Teaching Yoga to Seniors:
Essential Considerations to Enhance Safety and Reduce
Risk in a Uniquely Vulnerable Age Group
Carol Krucoff, E-RYT,1 Kimberly Carson, MPH, E-RYT,2 Matthew Peterson, PhD,3
Kathy Shipp, PT, MHS, PhD,4 and Mitchell Krucoff, MD, FACC, FAHA5
Background: Seniors age 65 and older represent the fastest-growing sector of the population and, like many Americans, are increasingly drawn to yoga. This presents both an extraordinary opportunity and a serious challenge for yoga instructors who must be both a resource and guardians of safety for this uniquely vulnerable group. A typical class of seniors is likely to represent the most diverse mix of abilities of any age group. While some may be exceedingly healthy, most fit the profile of the average older adult in America, 80% of whom have at least one chronic health condition and 50% of whom have at least two.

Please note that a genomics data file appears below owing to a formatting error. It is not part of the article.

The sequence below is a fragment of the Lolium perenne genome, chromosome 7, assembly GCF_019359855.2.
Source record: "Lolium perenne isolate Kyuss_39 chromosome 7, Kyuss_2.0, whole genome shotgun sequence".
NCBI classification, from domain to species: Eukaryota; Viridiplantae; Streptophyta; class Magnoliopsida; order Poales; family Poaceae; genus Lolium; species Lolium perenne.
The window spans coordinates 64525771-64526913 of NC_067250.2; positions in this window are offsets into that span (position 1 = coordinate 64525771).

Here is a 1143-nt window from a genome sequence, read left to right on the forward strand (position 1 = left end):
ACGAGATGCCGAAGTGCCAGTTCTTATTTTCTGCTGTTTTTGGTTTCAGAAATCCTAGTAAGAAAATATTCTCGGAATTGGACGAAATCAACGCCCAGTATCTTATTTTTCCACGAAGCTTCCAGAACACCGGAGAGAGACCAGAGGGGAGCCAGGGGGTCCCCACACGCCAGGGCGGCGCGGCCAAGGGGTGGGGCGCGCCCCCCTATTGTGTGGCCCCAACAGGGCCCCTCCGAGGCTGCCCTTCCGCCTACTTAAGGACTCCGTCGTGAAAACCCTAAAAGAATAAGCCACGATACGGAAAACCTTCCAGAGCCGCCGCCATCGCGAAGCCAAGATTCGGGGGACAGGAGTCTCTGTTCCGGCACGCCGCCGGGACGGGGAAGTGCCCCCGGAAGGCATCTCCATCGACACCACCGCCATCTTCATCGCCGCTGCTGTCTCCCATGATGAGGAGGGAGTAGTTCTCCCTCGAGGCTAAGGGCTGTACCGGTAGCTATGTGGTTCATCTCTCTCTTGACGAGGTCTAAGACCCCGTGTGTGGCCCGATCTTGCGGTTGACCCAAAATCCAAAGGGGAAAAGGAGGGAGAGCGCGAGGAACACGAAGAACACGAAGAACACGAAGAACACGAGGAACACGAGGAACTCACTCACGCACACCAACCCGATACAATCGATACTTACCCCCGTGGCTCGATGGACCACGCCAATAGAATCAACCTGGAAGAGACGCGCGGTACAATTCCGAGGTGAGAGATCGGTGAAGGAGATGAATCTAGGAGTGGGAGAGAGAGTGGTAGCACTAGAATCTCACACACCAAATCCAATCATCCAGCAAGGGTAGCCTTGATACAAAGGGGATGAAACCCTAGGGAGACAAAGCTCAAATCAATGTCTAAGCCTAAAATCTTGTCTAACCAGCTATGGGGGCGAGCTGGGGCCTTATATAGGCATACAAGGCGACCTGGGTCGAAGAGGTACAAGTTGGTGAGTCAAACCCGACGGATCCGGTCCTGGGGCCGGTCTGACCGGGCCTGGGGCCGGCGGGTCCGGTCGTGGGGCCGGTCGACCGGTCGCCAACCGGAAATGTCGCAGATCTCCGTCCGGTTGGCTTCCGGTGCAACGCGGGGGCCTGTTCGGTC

Objectives: This article discusses the Therapeutic Yoga for Seniors program, offered since 2007 at Duke Integrative Medicine to fill a critical need to help yoga instructors work safely and effectively with the increasing number of older adults coming to yoga classes, and explores three areas that pose the greatest risk of compromise to older adult students: sedentary lifestyle, cardiovascular disease, and osteoporosis. To provide a skillful framework for teaching yoga to seniors, we have developed specific Principles of Practice that integrate the knowledge gained from Western medicine with yogic teachings.